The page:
“Having just retail workers or community members going to talk to these retailers, they’re not interested in what we have to say,” Campbell said. “They’re interested in what our city leaders have to say. So if our city leaders are shutting us down, then why wouldn’t the retailers shut us down?”
Quigley and other supporters of the living wage say the effort will have to focus in the Statehouse and on Capitol Hill rather than in the courts. Laws ushering in at-will employment and right-to-work have chipped away for low-wage earners the ability to improve their workplaces.
In particular, Quigley pointed to the “enormous flaw” in U.S. labor law which gives employers leeway to fire employees who attempt to organize their co-workers. The businesses might have to fork over some back pay to the workers but, as Quigley writes in his book, the law does not provide a disincentive for employers to crush a budding unionization initiative.
Campbell understands the power of government. She believes the bill of rights will add momentum to the larger push for higher wages for retail workers. And she asserted she and her colleagues will actively campaign against the council members who opposed the resolution.
“We’ll just be fighting harder,” Campbell said, “but one thing — they’re not getting rid of us this easily.”
Campbell worked at restaurants and department stores before she joined Kroger three years ago. She is now a front-end manager where she supervises the cashiers, baggers and customer service personnel. She sets the workers’ schedules and she counts and deposits the money. Yet, despite being in a union, she is still making the same $8.95 an hour as when she was hired.
She is participating in an economy that has shifted. As Quigley explained in his book, the jobs in manufacturing plants that were unionized and provided good wages plus benefits have disappeared as companies moved production operations overseas. Now, the work available is in the service sector with positions in restaurants, stores and hotels.
Efforts to increase the minimum wage and to unionize workers are different means to the same end, Quigley said. Both are focused on improving the economic situation of service sector workers.
However, he sees unions as offering workers a better proposition. Along with a higher wage, belonging to an organized workforce provides health insurance, retirement and gives workers more protection. In addition, he said, union membership comes with intangible benefits like respect and self-worth.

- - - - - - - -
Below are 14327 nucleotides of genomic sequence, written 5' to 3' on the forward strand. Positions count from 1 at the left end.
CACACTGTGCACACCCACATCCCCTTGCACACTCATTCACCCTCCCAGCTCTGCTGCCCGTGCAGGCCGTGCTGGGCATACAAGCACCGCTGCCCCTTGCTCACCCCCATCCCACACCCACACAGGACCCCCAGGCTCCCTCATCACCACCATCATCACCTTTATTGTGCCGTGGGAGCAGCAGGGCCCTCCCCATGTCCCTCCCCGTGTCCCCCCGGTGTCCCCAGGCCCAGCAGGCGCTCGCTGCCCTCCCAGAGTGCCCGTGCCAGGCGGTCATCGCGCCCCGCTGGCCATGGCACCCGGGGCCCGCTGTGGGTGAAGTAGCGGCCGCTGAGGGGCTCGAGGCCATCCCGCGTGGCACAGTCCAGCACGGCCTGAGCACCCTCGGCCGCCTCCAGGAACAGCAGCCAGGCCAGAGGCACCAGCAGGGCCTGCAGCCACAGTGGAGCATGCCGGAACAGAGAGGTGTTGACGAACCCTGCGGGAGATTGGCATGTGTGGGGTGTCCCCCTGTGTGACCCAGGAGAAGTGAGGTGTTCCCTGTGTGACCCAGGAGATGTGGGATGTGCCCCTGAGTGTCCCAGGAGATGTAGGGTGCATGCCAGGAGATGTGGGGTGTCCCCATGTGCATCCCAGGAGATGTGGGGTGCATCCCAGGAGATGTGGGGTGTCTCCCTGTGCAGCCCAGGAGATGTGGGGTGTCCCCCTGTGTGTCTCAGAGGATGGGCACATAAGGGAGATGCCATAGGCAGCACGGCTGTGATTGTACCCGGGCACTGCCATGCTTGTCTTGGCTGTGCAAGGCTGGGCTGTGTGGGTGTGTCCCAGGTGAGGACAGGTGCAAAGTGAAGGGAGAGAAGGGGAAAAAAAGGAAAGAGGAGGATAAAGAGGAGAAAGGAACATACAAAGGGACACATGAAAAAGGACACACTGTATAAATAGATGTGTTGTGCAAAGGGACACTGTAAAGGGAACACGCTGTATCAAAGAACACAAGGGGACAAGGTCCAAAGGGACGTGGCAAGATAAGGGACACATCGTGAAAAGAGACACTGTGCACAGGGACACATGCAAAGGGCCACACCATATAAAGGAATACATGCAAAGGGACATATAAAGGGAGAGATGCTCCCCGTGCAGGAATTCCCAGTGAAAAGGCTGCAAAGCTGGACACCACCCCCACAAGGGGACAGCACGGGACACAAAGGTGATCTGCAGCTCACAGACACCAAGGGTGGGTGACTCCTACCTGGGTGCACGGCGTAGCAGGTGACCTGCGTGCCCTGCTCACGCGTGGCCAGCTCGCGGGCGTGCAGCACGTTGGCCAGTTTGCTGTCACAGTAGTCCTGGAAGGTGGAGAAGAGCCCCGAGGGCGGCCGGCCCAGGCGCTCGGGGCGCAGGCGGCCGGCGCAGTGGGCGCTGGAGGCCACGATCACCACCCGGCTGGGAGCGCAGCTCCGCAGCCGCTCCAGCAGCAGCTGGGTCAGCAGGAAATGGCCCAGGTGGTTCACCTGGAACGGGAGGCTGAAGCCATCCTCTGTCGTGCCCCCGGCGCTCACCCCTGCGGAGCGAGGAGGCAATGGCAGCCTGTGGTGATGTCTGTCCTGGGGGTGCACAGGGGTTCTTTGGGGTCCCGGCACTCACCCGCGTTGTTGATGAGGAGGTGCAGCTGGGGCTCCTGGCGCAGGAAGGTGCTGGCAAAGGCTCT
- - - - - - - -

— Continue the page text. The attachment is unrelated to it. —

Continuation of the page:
The failed attempt by Indianapolis hotel workers to unionize showed a greater base of organized service workers needs to be built in the community, Quigley said. The union workers, in turn, can tell their story to their neighbors and get the community to see service jobs and service workers are important. By demonstrating that a better life for workers and a profitable company are not mutually exclusive, an example can be set for other industries to follow, Quigley explained.
Wright has a powerful narrative. She maintains getting a job at the Indianapolis Public Library in 1991 that paid $2 above minimum wage saved her life.
For years, she worked three minimum wage jobs, took care of her four children at home and submitted to an abusive husband. When she got the bigger paycheck, she packed up the kids and left home.
All five crowded into a motel room for three weeks until she found an apartment. They still struggled and even today times get hard, but now there is a little more breathing room in Wright’s budget. It allows her to help her children and occasionally enjoy a meal out.
“I’ve been there and I know how hard it is and I don’t want to see anybody go through that,” Wright said. “People shouldn’t work full time and still have to get food stamps. That’s just wrong.”•